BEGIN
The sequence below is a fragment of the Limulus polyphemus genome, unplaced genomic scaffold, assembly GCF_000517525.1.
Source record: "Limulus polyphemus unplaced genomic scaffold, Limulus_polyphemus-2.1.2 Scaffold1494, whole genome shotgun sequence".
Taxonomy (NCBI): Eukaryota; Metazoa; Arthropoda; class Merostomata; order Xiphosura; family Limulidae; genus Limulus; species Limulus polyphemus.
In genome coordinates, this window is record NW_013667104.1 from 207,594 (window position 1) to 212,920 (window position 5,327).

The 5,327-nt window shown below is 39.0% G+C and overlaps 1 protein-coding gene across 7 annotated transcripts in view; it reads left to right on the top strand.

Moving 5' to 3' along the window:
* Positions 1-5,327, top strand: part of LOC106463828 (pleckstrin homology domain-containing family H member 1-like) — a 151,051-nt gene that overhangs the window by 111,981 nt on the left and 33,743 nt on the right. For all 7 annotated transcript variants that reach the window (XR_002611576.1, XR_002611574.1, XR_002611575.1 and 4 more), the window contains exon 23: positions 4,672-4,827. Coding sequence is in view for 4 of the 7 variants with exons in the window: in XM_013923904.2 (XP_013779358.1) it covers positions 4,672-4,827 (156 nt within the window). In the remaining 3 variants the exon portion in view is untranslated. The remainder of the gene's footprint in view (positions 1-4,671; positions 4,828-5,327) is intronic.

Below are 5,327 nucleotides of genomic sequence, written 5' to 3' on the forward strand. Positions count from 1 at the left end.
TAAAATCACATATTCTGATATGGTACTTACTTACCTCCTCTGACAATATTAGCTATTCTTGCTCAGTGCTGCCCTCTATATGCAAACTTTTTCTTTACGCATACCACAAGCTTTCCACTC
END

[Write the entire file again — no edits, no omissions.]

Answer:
The sequence below is a fragment of the Limulus polyphemus genome, unplaced genomic scaffold, assembly GCF_000517525.1.
Source record: "Limulus polyphemus unplaced genomic scaffold, Limulus_polyphemus-2.1.2 Scaffold1494, whole genome shotgun sequence".
Taxonomy (NCBI): Eukaryota; Metazoa; Arthropoda; class Merostomata; order Xiphosura; family Limulidae; genus Limulus; species Limulus polyphemus.
In genome coordinates, this window is record NW_013667104.1 from 207,594 (window position 1) to 212,920 (window position 5,327).

The 5,327-nt window shown below is 39.0% G+C and overlaps 1 protein-coding gene across 7 annotated transcripts in view; it reads left to right on the top strand.

Moving 5' to 3' along the window:
* Positions 1-5,327, top strand: part of LOC106463828 (pleckstrin homology domain-containing family H member 1-like) — a 151,051-nt gene that overhangs the window by 111,981 nt on the left and 33,743 nt on the right. For all 7 annotated transcript variants that reach the window (XR_002611576.1, XR_002611574.1, XR_002611575.1 and 4 more), the window contains exon 23: positions 4,672-4,827. Coding sequence is in view for 4 of the 7 variants with exons in the window: in XM_013923904.2 (XP_013779358.1) it covers positions 4,672-4,827 (156 nt within the window). In the remaining 3 variants the exon portion in view is untranslated. The remainder of the gene's footprint in view (positions 1-4,671; positions 4,828-5,327) is intronic.

Below are 5,327 nucleotides of genomic sequence, written 5' to 3' on the forward strand. Positions count from 1 at the left end.
TAAAATCACATATTCTGATATGGTACTTACTTACCTCCTCTGACAATATTAGCTATTCTTGCTCAGTGCTGCCCTCTATATGCAAACTTTTTCTTTACGCATACCACAAGCTTTCCACTC